How to present data with a clear message
by Sid Shetty, President, inGEAR – a division of ServiceChannel
I was watching a show about the news the other day and realized that some of the struggles faced by news broadcasts and talk shows are very similar to those we face when creating a report for our clients. How do you highlight and report on the most impactful information? How do you prioritize it? How do you share the information that is most relevant in an acceptable or limited time frame? In short – how do you provide MUST-SEE TV when it comes to data?
I believe there’s no such thing as too much information, but there is something as too much data. Too much data diverts us from the important information that can affect our decision-making process. Data reports, while important, are not effective for decision making. They should be used as a secondary source of information, when you want to dive into the details.
To design a good report, you need to answer the following questions:
- Who is your target audience?
- How much time do you have to relay information?
- How should you present the information so it’s consistent with the message you are trying to deliver?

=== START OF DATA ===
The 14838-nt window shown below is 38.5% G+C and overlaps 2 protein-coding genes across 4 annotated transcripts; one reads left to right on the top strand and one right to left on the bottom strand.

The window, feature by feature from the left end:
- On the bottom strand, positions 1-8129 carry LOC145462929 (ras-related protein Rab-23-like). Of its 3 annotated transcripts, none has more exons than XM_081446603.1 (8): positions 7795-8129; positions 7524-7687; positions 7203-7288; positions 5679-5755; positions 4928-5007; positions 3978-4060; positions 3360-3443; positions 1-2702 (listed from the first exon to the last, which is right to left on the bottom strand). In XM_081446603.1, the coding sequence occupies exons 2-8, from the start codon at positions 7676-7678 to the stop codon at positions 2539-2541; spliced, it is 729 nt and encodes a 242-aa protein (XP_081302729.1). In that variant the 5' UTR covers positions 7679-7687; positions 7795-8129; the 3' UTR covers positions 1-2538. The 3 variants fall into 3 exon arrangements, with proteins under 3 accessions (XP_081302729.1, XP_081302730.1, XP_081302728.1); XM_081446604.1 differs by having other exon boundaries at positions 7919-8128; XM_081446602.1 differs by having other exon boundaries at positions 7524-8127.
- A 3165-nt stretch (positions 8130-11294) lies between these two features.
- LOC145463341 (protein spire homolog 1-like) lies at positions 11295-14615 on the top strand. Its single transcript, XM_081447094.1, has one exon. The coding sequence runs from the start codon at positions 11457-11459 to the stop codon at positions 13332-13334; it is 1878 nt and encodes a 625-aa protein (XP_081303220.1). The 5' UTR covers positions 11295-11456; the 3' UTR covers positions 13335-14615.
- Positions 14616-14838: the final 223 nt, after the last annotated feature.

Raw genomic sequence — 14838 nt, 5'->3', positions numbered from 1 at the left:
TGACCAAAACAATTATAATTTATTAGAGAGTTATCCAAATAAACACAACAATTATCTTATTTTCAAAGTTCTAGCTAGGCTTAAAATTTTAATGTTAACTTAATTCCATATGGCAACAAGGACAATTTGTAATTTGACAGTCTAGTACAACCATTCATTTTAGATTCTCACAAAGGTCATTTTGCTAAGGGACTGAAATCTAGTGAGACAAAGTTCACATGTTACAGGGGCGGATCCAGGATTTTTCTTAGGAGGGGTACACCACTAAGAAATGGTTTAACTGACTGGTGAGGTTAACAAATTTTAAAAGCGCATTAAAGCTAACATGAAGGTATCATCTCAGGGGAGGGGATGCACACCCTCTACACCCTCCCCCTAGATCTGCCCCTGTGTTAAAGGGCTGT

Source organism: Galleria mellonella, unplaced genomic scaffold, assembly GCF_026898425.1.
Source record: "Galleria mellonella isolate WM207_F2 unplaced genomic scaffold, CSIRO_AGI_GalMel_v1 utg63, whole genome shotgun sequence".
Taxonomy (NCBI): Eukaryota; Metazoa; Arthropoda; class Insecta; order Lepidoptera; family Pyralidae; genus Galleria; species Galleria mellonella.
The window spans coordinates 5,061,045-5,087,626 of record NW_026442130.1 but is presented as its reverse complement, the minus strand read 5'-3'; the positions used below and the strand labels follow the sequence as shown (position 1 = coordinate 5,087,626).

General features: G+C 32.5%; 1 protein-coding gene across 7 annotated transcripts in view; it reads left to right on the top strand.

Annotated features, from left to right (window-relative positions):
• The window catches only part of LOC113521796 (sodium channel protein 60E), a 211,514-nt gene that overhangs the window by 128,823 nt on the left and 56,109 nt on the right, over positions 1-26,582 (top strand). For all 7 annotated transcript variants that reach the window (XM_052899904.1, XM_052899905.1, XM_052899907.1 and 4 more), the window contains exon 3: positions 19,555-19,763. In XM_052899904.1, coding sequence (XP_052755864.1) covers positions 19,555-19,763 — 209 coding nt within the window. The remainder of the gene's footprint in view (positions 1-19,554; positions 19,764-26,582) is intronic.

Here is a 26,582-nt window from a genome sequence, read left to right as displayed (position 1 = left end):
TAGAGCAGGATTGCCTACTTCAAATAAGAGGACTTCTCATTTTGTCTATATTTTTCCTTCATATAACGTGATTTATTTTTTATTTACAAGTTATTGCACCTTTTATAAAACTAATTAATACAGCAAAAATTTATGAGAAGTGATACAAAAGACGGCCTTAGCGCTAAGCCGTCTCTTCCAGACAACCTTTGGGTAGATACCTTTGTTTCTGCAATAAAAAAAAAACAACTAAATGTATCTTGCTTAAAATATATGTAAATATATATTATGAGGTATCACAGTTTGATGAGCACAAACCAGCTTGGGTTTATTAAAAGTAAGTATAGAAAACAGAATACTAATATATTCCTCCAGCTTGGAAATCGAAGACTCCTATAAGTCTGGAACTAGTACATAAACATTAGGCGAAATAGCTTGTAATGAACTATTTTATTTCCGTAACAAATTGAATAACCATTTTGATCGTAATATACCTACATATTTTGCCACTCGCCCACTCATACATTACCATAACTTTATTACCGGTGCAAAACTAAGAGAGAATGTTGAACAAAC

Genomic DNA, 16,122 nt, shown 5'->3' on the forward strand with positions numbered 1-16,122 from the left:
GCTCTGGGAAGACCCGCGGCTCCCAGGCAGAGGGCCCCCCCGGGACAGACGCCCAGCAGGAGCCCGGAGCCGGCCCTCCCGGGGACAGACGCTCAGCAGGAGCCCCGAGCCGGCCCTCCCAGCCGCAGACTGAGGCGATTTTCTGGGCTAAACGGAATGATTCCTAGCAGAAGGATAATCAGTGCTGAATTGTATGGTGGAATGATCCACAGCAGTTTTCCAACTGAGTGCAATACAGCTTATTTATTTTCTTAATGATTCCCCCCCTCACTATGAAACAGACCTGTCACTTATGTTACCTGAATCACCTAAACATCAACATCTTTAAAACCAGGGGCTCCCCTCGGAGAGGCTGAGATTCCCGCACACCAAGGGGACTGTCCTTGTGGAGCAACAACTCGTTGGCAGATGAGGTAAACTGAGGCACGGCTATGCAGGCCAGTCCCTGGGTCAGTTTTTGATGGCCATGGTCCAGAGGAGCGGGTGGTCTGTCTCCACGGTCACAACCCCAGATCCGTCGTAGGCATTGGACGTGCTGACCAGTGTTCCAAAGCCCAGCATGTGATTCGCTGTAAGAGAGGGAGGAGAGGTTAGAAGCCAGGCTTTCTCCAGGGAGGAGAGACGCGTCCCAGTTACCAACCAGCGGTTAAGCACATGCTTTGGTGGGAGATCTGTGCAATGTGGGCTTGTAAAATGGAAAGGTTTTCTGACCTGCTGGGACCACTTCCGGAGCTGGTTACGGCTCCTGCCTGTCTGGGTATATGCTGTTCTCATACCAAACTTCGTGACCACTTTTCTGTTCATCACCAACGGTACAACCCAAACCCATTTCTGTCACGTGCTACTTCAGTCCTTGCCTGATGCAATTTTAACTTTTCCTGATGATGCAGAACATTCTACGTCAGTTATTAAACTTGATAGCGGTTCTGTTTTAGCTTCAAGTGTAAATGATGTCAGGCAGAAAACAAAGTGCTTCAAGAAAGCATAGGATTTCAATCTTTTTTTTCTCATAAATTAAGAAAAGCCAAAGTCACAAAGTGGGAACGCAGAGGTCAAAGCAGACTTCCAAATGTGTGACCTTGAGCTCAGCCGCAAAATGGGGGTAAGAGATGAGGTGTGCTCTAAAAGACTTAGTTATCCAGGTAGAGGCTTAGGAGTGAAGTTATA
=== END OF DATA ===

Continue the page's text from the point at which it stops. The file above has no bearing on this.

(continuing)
If you’re creating a report for yourself or your team, have one created that’s to the point and gives you what you need in the least amount of time. If you do this, you’ll review reports more frequently and hence have better data to backup the decisions you make every day. Information is key to making decisions, the less you rely on your gut, the better. This brings me to my next point – Presentation!
Let me use the News analogy again. Imagine if you opened the newspaper one morning and there were no headlines, no sections, just text…how would you find the news that matters most to you? How would you find the sports section!? Without some type of topline we cannot easily find the information we need. The same holds true for reports – which is why “data dump” reports are not an effective way to run your business.
Presentation plays a big hand in how information is deciphered and digested. Many times, the same data tells different stories depending on how it’s presented. I’m not talking about right or wrong, I’m simply referring to the fact that two team members can pivot a data sheet in two different ways and hence go in two completely different directions – this doesn’t help the team and will not get you to your department goals quicker. It’s important to ensure that you control how that information is presented so your entire audience gets the same message. That way your entire team is on the same page.
Now that you and your team are looking at the same information and are deriving the same conclusions, you can focus on the actions you need to take to achieve your goal – as a team!